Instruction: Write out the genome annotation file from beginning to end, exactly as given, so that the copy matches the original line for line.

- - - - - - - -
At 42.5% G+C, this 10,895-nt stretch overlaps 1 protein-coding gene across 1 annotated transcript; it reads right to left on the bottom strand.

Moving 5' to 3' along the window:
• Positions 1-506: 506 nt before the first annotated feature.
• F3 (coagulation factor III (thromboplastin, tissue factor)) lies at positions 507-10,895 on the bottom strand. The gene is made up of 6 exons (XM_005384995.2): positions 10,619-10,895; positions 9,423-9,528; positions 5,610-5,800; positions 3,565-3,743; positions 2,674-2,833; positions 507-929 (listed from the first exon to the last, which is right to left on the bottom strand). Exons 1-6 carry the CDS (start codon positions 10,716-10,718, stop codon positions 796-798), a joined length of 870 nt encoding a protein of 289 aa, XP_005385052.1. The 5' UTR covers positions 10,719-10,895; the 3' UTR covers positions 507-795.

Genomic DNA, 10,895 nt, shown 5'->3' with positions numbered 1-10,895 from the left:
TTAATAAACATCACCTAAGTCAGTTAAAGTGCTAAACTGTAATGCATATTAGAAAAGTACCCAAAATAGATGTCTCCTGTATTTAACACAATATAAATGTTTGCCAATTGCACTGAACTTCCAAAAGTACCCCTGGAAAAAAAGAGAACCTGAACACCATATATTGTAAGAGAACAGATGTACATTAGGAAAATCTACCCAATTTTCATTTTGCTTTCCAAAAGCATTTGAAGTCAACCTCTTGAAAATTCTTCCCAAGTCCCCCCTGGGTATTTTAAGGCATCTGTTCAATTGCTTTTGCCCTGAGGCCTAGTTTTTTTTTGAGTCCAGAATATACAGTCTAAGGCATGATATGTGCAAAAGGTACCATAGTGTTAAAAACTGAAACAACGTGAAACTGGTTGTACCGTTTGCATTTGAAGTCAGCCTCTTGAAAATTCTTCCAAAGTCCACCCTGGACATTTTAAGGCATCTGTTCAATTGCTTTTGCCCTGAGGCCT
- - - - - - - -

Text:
At 42.5% G+C, this 10,895-nt stretch overlaps 1 protein-coding gene across 1 annotated transcript; it reads right to left on the bottom strand.

Moving 5' to 3' along the window:
• Positions 1-506: 506 nt before the first annotated feature.
• F3 (coagulation factor III (thromboplastin, tissue factor)) lies at positions 507-10,895 on the bottom strand. The gene is made up of 6 exons (XM_005384995.2): positions 10,619-10,895; positions 9,423-9,528; positions 5,610-5,800; positions 3,565-3,743; positions 2,674-2,833; positions 507-929 (listed from the first exon to the last, which is right to left on the bottom strand). Exons 1-6 carry the CDS (start codon positions 10,716-10,718, stop codon positions 796-798), a joined length of 870 nt encoding a protein of 289 aa, XP_005385052.1. The 5' UTR covers positions 10,719-10,895; the 3' UTR covers positions 507-795.

Genomic DNA, 10,895 nt, shown 5'->3' with positions numbered 1-10,895 from the left:
TTAATAAACATCACCTAAGTCAGTTAAAGTGCTAAACTGTAATGCATATTAGAAAAGTACCCAAAATAGATGTCTCCTGTATTTAACACAATATAAATGTTTGCCAATTGCACTGAACTTCCAAAAGTACCCCTGGAAAAAAAGAGAACCTGAACACCATATATTGTAAGAGAACAGATGTACATTAGGAAAATCTACCCAATTTTCATTTTGCTTTCCAAAAGCATTTGAAGTCAACCTCTTGAAAATTCTTCCCAAGTCCCCCCTGGGTATTTTAAGGCATCTGTTCAATTGCTTTTGCCCTGAGGCCTAGTTTTTTTTTGAGTCCAGAATATACAGTCTAAGGCATGATATGTGCAAAAGGTACCATAGTGTTAAAAACTGAAACAACGTGAAACTGGTTGTACCGTTTGCATTTGAAGTCAGCCTCTTGAAAATTCTTCCAAAGTCCACCCTGGACATTTTAAGGCATCTGTTCAATTGCTTTTGCCCTGAGGCCT